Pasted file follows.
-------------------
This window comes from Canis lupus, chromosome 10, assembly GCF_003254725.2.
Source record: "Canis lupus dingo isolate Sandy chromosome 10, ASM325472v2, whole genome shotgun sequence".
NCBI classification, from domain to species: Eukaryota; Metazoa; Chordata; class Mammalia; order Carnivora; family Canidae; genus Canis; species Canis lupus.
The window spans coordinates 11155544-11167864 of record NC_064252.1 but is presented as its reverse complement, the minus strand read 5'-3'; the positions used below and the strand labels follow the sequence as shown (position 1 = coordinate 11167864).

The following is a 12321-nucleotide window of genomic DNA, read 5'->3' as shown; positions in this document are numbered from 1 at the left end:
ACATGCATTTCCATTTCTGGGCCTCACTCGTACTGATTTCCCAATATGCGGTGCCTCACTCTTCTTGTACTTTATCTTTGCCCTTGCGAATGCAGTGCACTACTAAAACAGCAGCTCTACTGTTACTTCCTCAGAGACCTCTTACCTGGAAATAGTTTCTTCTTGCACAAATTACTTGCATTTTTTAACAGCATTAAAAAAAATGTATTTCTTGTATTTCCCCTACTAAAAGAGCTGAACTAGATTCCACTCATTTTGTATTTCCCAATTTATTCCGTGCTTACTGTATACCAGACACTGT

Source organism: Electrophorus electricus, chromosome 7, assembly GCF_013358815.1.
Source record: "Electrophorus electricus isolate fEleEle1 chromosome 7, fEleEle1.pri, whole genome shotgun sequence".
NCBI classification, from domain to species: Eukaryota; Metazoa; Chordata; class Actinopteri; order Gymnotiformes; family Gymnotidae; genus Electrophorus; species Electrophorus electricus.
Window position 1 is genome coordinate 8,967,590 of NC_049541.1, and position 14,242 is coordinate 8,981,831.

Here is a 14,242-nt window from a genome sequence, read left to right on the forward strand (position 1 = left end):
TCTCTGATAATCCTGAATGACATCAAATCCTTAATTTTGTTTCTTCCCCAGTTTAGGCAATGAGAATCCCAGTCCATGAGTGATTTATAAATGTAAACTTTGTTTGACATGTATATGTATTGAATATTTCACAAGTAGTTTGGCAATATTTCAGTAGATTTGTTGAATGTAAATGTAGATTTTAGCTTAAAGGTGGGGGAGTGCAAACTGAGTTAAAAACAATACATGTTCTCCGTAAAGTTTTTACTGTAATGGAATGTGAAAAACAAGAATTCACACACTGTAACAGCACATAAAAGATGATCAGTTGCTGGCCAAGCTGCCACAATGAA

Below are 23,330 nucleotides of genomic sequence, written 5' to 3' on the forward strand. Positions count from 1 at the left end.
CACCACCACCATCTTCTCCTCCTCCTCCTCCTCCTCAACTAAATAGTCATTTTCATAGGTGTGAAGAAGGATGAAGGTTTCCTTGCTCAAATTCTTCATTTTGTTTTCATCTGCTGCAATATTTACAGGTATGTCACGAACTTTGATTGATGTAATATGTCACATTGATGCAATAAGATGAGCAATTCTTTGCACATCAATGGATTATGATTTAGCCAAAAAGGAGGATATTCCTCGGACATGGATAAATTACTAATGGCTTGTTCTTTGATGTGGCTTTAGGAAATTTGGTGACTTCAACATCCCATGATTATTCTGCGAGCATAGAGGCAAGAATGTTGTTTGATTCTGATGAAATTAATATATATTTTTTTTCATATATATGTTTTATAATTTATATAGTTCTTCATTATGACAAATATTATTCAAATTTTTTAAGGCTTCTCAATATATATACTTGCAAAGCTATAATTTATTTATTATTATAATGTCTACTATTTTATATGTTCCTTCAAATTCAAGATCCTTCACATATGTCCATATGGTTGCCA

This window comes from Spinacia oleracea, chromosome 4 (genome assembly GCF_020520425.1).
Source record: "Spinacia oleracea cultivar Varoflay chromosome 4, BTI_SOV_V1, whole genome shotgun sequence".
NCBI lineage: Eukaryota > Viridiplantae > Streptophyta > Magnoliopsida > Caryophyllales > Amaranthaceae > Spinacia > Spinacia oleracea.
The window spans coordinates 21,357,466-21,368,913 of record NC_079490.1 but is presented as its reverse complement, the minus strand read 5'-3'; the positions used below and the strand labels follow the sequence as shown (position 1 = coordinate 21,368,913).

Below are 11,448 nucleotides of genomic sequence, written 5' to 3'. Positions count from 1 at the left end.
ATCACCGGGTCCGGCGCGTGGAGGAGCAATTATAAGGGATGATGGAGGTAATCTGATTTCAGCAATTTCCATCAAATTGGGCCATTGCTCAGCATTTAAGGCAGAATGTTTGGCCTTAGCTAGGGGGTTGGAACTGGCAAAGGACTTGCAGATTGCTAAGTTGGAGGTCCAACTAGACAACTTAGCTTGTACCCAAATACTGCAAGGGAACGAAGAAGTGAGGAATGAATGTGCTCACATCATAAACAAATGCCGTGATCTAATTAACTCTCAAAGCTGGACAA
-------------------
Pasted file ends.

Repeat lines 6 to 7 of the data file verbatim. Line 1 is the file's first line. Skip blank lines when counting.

ACATGCATTTCCATTTCTGGGCCTCACTCGTACTGATTTCCCAATATGCGGTGCCTCACTCTTCTTGTACTTTATCTTTGCCCTTGCGAATGCAGTGCACTACTAAAACAGCAGCTCTACTGTTACTTCCTCAGAGACCTCTTACCTGGAAATAGTTTCTTCTTGCACAAATTACTTGCATTTTTTAACAGCATTAAAAAAAATGTATTTCTTGTATTTCCCCTACTAAAAGAGCTGAACTAGATTCCACTCATTTTGTATTTCCCAATTTATTCCGTGCTTACTGTATACCAGACACTGT

Source organism: Electrophorus electricus, chromosome 7, assembly GCF_013358815.1.